Could Sainsbury's Argos bid deliver for both brands?
A view from Daniel Farey-Jones

Could Sainsbury's Argos bid deliver for both brands?

Sainsbury's acquisition of Argos might solve the supermarket's problems, but there are questions over how the brands would ultimately come together, says Daniel Farey-Jones.

The supermarket has two options – assimilating the Argos business into Sainsbury’s, or defining the two brands separately

After initial resistance, shareholders in Argos’ parent ­company, Home Retail Group, look set to close the book on the catalogue retailer in return for at least £1.3bn from Britain’s second-biggest supermarket, should it see off competition from South African bidder Steinhoff.

It is a bold move by Sainsbury’s, not least because it has never swallowed anything as big as Argos. The acquisition would also take Sainsbury’s further out of its traditional food-retailing comfort zone.

This is why experts believe the Argos brand will be safe, possibly in the long term. "I’d be surprised if it weren’t still here in five years’ time," says Simon Hathaway, global chief retail officer of multi-discipline agency Cheil. Russ Lidstone, former chief executive of ad agency Havas, who has worked with Tesco, believes Argos will last "for the foreseeable future".

Strong distribution network

Their caution is supported by a study of the defensive reasons that ­Sainsbury’s has advanced for doing the deal. After reviewing its business last year under new chief executive Mike Coupe, it concluded that it had to pursue growth in higher-margin, non-food categories to compensate for a competitive grocery market. It also had to evolve to provide what customers wanted, however they wanted it.

Argos’ chief attraction is that it brings both, with a sophisticated distribution network designed to satisfy consumer ­demand for product availability and quick fulfilment.

And Sainsbury’s has learned from its previous problems in non-food, says Philip Dorrell, managing partner of retail consultancy Retail Remedy. "About four years ago Sainsbury’s rationalised its non-food range," he says. "It was worried that it had a very long tail and lots of products in its inventory that really weren’t selling. But with Argos it has a business that manages that tail ­extremely well and can offer a much broader range of products, with a greater churn than Sainsbury’s could ever achieve."

Two choices

The combination has solid business logic, but could the hidden cost be marketing muddle? As Lidstone says, Sainbury’s would be buying Argos for its operational and general retail capability, not because it necessarily wanted the Argos brand.

The supermarket has two options – assimilating the Argos business into Sainsbury’s, or defining the two brands separately.

Dissolving the Argos brand is a potential hurdle. In the short term, it’s in Sainsbury’s interest to highlight the Argos brand and the new ‘whatever you want, whenever you want’ promise it brings to the table. It would strongly indicate that Sainsbury’s understands changing consumer needs.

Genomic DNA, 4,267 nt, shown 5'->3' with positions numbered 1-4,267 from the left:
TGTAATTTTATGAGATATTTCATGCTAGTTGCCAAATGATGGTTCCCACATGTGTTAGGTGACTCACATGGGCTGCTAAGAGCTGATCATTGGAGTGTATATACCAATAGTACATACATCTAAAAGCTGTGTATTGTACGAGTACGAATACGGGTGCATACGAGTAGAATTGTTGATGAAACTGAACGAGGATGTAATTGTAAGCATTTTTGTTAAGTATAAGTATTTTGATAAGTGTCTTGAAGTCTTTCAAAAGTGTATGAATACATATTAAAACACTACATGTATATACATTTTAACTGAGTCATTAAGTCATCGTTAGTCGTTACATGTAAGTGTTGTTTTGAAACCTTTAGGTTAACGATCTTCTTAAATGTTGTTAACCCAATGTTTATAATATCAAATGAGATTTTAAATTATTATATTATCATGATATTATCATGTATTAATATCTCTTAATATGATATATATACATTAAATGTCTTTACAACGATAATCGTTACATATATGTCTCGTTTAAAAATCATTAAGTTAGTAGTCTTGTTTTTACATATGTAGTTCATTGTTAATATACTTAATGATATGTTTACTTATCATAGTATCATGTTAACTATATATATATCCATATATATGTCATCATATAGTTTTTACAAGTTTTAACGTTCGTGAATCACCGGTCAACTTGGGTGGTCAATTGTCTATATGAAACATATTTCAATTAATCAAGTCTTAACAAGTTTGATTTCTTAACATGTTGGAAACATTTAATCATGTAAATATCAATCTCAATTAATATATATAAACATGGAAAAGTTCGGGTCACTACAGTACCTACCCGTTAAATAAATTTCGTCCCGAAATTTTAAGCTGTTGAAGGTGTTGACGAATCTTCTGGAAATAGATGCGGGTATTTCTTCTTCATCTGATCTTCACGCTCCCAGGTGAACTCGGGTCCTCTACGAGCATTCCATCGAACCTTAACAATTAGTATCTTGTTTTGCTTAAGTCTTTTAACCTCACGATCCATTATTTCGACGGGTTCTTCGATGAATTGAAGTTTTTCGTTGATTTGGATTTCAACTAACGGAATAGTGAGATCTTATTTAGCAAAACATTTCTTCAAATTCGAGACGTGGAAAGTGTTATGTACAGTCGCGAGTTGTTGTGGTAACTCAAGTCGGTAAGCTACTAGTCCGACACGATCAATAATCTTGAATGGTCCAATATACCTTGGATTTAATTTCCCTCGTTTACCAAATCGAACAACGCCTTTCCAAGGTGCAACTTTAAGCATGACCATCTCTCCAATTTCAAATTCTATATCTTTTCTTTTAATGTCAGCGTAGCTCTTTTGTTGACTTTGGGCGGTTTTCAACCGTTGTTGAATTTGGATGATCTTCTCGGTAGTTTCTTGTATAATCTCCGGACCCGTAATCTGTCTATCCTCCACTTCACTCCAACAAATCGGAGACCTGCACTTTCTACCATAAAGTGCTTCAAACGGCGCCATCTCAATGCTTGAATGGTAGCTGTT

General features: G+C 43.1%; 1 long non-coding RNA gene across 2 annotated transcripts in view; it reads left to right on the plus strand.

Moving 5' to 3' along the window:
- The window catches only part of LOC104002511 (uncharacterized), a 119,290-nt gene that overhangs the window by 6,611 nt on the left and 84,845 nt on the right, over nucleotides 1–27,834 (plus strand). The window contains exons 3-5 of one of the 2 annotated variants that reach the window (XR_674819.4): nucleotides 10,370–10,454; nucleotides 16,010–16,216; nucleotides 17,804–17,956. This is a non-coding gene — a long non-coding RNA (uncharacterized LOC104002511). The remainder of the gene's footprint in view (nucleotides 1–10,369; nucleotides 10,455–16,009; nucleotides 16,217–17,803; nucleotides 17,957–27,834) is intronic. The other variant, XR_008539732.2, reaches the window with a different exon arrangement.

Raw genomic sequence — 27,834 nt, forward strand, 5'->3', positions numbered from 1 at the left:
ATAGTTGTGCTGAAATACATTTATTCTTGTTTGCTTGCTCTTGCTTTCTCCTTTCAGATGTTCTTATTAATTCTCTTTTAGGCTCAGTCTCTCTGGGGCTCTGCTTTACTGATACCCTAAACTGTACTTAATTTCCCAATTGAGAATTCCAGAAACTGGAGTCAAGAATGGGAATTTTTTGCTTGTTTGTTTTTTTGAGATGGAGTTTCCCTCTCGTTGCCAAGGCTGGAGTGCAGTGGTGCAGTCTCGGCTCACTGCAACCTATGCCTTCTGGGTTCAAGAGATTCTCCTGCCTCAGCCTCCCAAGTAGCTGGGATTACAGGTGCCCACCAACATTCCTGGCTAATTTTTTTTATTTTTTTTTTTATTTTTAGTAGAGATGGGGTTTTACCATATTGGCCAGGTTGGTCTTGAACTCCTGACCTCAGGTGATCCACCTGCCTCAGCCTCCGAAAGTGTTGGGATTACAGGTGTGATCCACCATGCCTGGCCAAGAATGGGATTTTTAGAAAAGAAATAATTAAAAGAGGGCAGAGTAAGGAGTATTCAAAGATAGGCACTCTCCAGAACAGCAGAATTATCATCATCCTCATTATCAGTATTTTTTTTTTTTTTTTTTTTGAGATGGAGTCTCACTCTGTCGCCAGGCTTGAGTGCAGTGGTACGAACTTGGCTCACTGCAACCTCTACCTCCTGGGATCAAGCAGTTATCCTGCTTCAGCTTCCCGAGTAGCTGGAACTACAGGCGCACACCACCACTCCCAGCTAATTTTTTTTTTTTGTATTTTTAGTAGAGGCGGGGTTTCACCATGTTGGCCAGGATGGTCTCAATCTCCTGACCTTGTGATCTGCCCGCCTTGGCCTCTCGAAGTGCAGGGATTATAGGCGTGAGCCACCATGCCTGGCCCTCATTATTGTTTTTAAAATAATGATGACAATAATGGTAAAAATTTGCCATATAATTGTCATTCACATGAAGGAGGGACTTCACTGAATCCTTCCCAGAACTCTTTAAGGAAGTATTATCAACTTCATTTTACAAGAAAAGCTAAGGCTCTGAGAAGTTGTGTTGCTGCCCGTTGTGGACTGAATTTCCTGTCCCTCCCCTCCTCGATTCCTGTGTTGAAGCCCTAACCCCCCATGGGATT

Argos has earned plaudits for the digital transformation it started in 2012. As a result, the Argos brand is effectively shorthand for ‘wherever, whenever’. The problem for Sainsbury’s is it might also be shorthand for "shabby old stores with downmarket customers".

Two factors mitigate this. First, the leases on many Argos stores end in the next few years, so the worst could be ditched comparatively cheaply. ­Second, Sainsbury’s already has insight into how its customers will react to the tie-up, because Argos has been putting digital stores into bigger Sainsbury’s outlets since last May.

But Dorrell argues that Sainsbury’s customers are unenthused about seeing Argos in its stores. He is also concerned that Argos customers might start believing that Sainsbury’s ownership is moving the brand away from their tastes.

For this reason, he expects Sainsbury’s to pursue a differentiated strategy. In spaces where the two brands touch, the Argos brand and range will be stretched more ­upmarket, but in the Argos store estate it will remain much the same as it is now.

Fending off Amazon

It is worth noting how fierce the marketing war in food retail is, as well as the threat of Amazon, which has been running UK trials of fresh- and frozen-food delivery. "The worry for some grocers is that Amazon may get its head around delivering fresh in ­volume," says Dorrell. "About 13% of the UK population shop for groceries online – how many will go over to Amazon? If Amazon were to buy Ocado, the situation becomes interesting."

Given that the deal hasn’t yet been done, neither Sainsbury’s nor Argos was willing to discuss its marketing plans. However, it is clear that the immediate challenge will be to create a structure that both allows each brand to hold its own focus, while refereeing their shared territory.

With rivals hoping that chaos will ensue, there is one more reason why the Argos brand might be set to hang around. Dorrell points out: "If Sainsbury’s kept the Argos brand and the acquisition didn’t work out, it would have a saleable entity."

If that’s how failure plays out, what would long-term success look like? Factors include the relative importance of Argos’ £4bn sales compared with Sainsbury’s £26bn, the issue of Argos’ dated store estate and the fact that Sainsbury’s long-term survival depends on defending its food position against Amazon and other internet retail trends.

Argos’ know-how and non-food range appears to be the elixir of longer life for Sainsbury’s. But will the Argos brand turn out to be just the container it currently comes in?